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ERIC Number: ED532927
Record Type: Non-Journal
Publication Date: 2009
Pages: 167
Abstractor: As Provided
Reference Count: 0
ISBN: ISBN-978-1-1094-8399-4
The Influence of Social Capital Factors on African-American and Hispanic High School Student Achievement
Davis, Jacqueline L.
ProQuest LLC, Ed.D. Dissertation, University of Central Florida
The underachievement of African American and Hispanic students has been an ongoing problem for schools in the United States. The purpose of this investigation was to add to the existing body of knowledge concerning social capital of African American and Hispanic high school students' academic achievement. Using a nationally representative sample from the Educational Longitudinal Study of 2002 (ELS: 2002), base year through the first follow-up year database, 551 high school students, the researcher assessed indicators (school-sponsored activities, out-of-school activities, and parental involvement) within the construct of social capital, to see whether social capital could serve as a predictor of academic achievement among African American and Hispanic high school students. Data were analyzed through Repeated Measures analysis and Multiple Regression analysis controlling for gender, race, and socioeconomic status. The main effects revealed a statistically significant difference between the social capital factors in school-sponsored activities, out-of-school activities, and parent involvement. The results showed an increase in the first follow-up year. Socio-economic status, race and gender were statistically significant social capital factors. Females and African Americans were found to have higher levels of social capital in school-sponsored activities. Out-of-school activities revealed males had higher levels of social capital. Parent involvement indicators showed that female and Hispanic students were affected by social capital. Differences in math scores revealed an increase in the first follow-up year, showing males outscored females. Also, Hispanic students' scores were higher than African American students. Finally, the strongest predictors for academic achievement were gender, race, and participation in school sponsored activity in the base year and first follow-up year. In addition, parent involvement was also found to be a strong predictor of achievement in the follow-up year. [The dissertation citations contained here are published with the permission of ProQuest LLC. Further reproduction is prohibited without permission. Copies of dissertations may be obtained by Telephone (800) 1-800-521-0600. Web page:]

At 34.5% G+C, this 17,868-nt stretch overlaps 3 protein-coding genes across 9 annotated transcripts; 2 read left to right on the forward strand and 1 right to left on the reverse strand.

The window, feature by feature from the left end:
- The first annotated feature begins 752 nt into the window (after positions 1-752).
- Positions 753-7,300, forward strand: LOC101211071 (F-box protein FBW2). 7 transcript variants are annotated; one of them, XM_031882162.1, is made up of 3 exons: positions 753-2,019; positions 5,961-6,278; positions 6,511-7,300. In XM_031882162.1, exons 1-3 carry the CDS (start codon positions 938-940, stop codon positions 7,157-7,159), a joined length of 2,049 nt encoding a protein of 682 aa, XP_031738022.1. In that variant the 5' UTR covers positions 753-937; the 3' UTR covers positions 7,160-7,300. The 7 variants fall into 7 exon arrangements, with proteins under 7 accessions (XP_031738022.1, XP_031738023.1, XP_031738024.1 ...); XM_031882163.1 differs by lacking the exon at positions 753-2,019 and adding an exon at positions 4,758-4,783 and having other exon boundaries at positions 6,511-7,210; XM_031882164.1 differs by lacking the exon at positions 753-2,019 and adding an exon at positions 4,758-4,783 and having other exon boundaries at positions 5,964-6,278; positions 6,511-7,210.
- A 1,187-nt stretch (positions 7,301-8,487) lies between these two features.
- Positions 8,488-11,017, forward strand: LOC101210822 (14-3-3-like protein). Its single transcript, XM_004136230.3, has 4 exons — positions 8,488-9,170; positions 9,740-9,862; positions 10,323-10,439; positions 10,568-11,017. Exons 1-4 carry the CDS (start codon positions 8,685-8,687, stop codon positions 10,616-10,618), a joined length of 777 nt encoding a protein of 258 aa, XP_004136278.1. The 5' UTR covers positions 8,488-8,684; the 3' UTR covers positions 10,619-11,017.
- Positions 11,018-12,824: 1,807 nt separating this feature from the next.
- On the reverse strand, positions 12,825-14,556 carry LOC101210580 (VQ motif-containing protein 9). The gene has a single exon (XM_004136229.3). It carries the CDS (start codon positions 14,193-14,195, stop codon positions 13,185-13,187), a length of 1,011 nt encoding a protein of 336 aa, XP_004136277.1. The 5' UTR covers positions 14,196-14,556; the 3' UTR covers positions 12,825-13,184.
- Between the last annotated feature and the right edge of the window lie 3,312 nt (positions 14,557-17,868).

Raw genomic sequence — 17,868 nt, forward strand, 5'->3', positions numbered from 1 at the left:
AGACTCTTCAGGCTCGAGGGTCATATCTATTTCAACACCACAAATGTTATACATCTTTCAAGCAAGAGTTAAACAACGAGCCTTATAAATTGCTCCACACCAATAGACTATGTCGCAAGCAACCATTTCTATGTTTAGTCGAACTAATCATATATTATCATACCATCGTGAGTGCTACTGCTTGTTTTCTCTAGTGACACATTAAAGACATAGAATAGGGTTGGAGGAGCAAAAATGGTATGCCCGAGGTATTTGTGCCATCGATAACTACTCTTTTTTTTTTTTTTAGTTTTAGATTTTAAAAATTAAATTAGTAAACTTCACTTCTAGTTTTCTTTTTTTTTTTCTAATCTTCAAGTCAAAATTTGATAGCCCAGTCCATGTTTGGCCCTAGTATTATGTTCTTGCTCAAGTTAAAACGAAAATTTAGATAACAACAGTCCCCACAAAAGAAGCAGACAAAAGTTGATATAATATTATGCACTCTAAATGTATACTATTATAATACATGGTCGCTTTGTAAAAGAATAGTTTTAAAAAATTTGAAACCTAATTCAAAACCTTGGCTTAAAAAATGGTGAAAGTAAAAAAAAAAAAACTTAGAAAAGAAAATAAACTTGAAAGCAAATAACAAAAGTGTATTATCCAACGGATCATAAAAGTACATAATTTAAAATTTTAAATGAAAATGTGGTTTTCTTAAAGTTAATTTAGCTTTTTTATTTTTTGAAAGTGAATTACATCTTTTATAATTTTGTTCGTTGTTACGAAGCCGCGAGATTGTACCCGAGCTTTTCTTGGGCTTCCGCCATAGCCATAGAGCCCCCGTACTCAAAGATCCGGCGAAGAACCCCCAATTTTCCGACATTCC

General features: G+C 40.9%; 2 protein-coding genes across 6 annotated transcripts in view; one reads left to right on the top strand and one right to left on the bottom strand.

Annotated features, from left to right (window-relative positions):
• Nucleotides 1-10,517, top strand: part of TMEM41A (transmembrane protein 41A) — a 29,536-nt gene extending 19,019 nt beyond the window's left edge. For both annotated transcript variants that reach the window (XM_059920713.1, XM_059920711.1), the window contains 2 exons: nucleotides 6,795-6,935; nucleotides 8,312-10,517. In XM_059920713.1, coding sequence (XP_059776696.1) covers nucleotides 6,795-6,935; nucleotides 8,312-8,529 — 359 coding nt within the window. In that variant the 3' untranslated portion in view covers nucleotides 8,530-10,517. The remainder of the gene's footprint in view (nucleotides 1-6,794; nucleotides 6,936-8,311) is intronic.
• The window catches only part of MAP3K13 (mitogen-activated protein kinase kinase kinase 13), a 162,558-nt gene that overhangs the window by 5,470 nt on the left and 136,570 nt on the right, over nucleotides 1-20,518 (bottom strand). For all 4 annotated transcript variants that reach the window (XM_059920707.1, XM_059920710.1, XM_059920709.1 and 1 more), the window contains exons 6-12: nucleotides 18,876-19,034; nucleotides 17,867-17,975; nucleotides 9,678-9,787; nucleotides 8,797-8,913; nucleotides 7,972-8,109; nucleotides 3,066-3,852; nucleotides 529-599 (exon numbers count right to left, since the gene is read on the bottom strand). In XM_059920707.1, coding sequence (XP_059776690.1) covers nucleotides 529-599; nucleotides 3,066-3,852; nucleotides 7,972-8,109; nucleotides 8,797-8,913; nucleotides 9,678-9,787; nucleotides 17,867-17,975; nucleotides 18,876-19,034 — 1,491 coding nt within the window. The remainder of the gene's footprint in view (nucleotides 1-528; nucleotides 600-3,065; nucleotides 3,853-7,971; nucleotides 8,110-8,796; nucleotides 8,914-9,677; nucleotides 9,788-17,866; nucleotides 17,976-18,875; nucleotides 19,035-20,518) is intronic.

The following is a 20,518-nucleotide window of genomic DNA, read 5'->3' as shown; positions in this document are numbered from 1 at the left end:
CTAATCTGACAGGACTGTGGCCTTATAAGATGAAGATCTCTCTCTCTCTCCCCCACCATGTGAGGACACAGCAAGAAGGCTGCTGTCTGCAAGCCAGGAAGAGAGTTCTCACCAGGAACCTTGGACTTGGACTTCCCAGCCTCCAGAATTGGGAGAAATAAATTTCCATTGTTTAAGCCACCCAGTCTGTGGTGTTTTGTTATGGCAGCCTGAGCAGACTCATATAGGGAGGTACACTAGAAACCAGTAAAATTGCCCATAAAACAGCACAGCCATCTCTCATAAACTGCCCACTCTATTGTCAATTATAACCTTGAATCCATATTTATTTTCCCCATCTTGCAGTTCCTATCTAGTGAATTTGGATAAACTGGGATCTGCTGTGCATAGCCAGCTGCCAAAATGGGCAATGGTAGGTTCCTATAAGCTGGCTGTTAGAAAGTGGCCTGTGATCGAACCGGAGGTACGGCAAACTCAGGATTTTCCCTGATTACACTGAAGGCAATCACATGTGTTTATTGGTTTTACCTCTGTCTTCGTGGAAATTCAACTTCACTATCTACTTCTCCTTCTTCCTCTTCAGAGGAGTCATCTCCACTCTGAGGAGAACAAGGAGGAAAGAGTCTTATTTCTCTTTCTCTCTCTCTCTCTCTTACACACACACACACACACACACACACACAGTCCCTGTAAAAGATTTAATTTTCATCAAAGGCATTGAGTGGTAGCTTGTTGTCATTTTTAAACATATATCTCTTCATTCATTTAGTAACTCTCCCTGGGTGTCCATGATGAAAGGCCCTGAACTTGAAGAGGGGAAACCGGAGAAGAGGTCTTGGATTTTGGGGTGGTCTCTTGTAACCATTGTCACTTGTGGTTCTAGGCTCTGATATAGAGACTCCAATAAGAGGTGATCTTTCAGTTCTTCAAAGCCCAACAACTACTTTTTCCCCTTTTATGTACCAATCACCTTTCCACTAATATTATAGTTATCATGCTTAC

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Publication Type: Dissertations/Theses - Doctoral Dissertations
Education Level: High Schools
Audience: N/A
Language: English
Sponsor: N/A
Authoring Institution: N/A